Summer corms and bulbs

There are plenty of ways to fill your garden with colour this summer and it need not cost a fortune. If you have a greenhouse, Dahlia Bishop of Leicesterconservatory or a spare sunny windowsill, packets of corms and tubers available from Notcutts now are a great way to start.

As well as making beautiful cut flowers for the house, Gladiolus will add height and a cottage garden feel to the back of a border in a sunny spot and Lilies add a decadent air to pots on the patio. These, along with many others can be safely stored in a cool, frost free place until the time comes to plant them. If your soil is on the heavy side dig in plenty of grit to improve the drainage – I like to sprinkle extra grit or sharp sand over the base of the planting hole and sit the corms directly on top for extra drainage around their roots. Gladiolus will need to be supported with bamboo canes or twigs in all but the most sheltered of spots. Although Gladiolus may overwinter in the ground in mild parts of the country it’s the wet that tends to do for the dormant corms through the winter months and I always buy new, stronger ones each year, varying my colour scheme each time depending on my mood! We have more luck with Lilies in pots and they tend to last for several years if they are tucked away in a dry spot over winter – under a big evergreen or in a rain shadow under a fence or shed are ideal places.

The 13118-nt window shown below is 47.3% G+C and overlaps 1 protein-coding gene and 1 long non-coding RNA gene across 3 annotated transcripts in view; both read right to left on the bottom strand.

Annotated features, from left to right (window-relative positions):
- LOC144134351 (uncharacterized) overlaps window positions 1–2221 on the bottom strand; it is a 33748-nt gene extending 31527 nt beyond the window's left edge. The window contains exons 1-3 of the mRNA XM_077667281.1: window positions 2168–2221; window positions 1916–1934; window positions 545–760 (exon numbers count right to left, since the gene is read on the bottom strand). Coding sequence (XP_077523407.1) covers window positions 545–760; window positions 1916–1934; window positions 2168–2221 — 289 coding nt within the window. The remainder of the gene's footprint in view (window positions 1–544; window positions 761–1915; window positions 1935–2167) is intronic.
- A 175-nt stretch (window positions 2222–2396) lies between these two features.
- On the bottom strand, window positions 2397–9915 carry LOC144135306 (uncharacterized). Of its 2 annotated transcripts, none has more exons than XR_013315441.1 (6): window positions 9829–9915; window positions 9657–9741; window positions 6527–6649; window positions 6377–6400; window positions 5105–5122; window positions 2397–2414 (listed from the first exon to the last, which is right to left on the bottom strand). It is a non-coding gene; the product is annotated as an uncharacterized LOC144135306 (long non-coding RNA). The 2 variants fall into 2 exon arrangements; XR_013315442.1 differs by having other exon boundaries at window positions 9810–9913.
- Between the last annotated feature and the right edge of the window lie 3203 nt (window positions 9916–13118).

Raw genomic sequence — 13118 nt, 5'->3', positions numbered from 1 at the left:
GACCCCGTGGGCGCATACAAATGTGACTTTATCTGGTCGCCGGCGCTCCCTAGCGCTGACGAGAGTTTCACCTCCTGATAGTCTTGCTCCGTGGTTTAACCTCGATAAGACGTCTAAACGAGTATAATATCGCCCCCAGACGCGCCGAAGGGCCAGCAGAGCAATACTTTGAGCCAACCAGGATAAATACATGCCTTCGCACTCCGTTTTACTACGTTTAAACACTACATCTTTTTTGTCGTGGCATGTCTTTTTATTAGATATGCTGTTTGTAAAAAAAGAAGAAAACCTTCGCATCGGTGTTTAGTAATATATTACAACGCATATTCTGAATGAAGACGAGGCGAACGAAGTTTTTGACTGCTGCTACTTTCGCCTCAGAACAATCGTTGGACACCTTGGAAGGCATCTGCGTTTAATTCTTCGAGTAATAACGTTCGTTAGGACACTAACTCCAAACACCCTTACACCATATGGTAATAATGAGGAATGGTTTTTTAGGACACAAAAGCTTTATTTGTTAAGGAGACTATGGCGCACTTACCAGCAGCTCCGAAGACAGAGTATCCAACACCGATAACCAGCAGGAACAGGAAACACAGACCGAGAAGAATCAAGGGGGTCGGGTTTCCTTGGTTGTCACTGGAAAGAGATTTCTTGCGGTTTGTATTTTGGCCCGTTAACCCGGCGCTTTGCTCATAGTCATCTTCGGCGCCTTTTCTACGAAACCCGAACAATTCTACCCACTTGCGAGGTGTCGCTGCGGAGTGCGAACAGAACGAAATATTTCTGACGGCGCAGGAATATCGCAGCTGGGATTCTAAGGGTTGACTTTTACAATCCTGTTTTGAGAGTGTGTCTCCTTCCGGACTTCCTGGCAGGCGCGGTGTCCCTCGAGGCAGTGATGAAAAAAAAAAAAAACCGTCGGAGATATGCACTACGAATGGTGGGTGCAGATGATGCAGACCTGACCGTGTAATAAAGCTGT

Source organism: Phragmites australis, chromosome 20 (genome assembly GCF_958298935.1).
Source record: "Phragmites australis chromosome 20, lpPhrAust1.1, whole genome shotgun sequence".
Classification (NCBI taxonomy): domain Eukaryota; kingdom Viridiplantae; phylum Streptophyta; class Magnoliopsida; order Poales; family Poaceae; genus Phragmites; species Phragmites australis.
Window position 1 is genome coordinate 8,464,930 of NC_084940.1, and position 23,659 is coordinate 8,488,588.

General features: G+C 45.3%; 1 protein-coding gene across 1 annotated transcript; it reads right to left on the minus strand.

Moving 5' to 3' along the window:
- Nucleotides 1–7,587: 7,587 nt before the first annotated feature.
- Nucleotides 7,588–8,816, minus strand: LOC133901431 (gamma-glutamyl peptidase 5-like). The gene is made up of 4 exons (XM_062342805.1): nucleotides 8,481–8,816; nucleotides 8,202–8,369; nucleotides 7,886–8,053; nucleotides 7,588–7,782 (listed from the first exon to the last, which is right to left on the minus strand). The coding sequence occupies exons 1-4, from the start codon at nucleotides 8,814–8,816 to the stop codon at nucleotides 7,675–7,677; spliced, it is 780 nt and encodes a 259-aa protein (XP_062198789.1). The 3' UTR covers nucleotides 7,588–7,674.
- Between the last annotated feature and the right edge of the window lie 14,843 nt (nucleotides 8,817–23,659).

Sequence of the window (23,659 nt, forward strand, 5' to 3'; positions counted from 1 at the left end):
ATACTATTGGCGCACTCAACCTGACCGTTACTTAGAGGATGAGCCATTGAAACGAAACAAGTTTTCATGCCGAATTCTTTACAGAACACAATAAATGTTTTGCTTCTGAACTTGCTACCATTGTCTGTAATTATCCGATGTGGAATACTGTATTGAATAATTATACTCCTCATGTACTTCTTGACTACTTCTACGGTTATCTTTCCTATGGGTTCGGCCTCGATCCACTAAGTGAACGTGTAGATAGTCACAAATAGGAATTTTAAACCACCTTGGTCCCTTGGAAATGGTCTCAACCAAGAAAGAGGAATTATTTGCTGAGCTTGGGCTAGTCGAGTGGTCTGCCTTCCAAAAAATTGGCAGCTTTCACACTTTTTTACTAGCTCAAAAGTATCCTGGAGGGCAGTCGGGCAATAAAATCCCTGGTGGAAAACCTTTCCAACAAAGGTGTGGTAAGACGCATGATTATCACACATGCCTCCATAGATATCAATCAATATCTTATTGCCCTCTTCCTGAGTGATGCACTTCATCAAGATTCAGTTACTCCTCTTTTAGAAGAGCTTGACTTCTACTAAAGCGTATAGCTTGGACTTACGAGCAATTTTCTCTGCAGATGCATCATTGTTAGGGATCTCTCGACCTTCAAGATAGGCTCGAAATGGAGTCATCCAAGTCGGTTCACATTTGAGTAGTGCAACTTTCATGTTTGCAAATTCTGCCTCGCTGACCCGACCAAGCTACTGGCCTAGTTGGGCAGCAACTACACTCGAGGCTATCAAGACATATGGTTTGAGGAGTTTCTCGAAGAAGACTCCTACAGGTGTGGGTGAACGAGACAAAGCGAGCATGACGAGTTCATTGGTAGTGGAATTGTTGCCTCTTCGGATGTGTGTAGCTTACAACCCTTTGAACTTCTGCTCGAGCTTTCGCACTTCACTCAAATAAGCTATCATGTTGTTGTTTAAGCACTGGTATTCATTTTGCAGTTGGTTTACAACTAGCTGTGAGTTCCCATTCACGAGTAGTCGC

Dahlias are some of my favourite flowers for late summer and autumn colour and there is a bewildering choice available. From the huge ‘cactus’ varieties with their spiky petals to miniature pom-pom flowered types, all are as at home in the cutting garden or grown on an allotment as they are to give colour in a border. The great thing about Dahlias is that the more you pick them, the more they flower and the single flowered varieties, with their fluffy pollen rich centres are a magnet for bees and other insects. Early in the year, the leaves give texture to a herbaceous border and the flowers appear over a long season – just remember to only pick them when they are open as any buds will remain stubbornly closed if picked too soon for the vase.

Dahlia and Begonia tubers can be started now in a frost free greenhouse, conservatory or spare room by ‘planting’ the tubers in shallow trays of peat and covering them completely. Keep them watered sparingly so as not to rot the tubers and once the new shoots are seen protect them from marauding slugs and snails. When the plants are growing strongly they can be potted into bigger containers and grown on before planting in borders towards the end of May for late summer and autumn colour.

Blowsy Begonias are a favourite of mine for summer pots in a shady spot. They are some of the best bedding plants and seem to thrive on neglect once they are planted out and settled in to their summer positions. They need very little water – their succulent leaves act as a reservoir – and they drop their spent flowers so that they do not need to be constantly dead headed like some. They flower almost continuously (the clue is in the name of ‘Non Stop’!) and a few plants will fill a big pot with their mound-like shapes. The trailing varieties are great in baskets on their own – I like to plant three or four of the same colour in a hanging basket for a big splash of colour. The only problem is which to choose!



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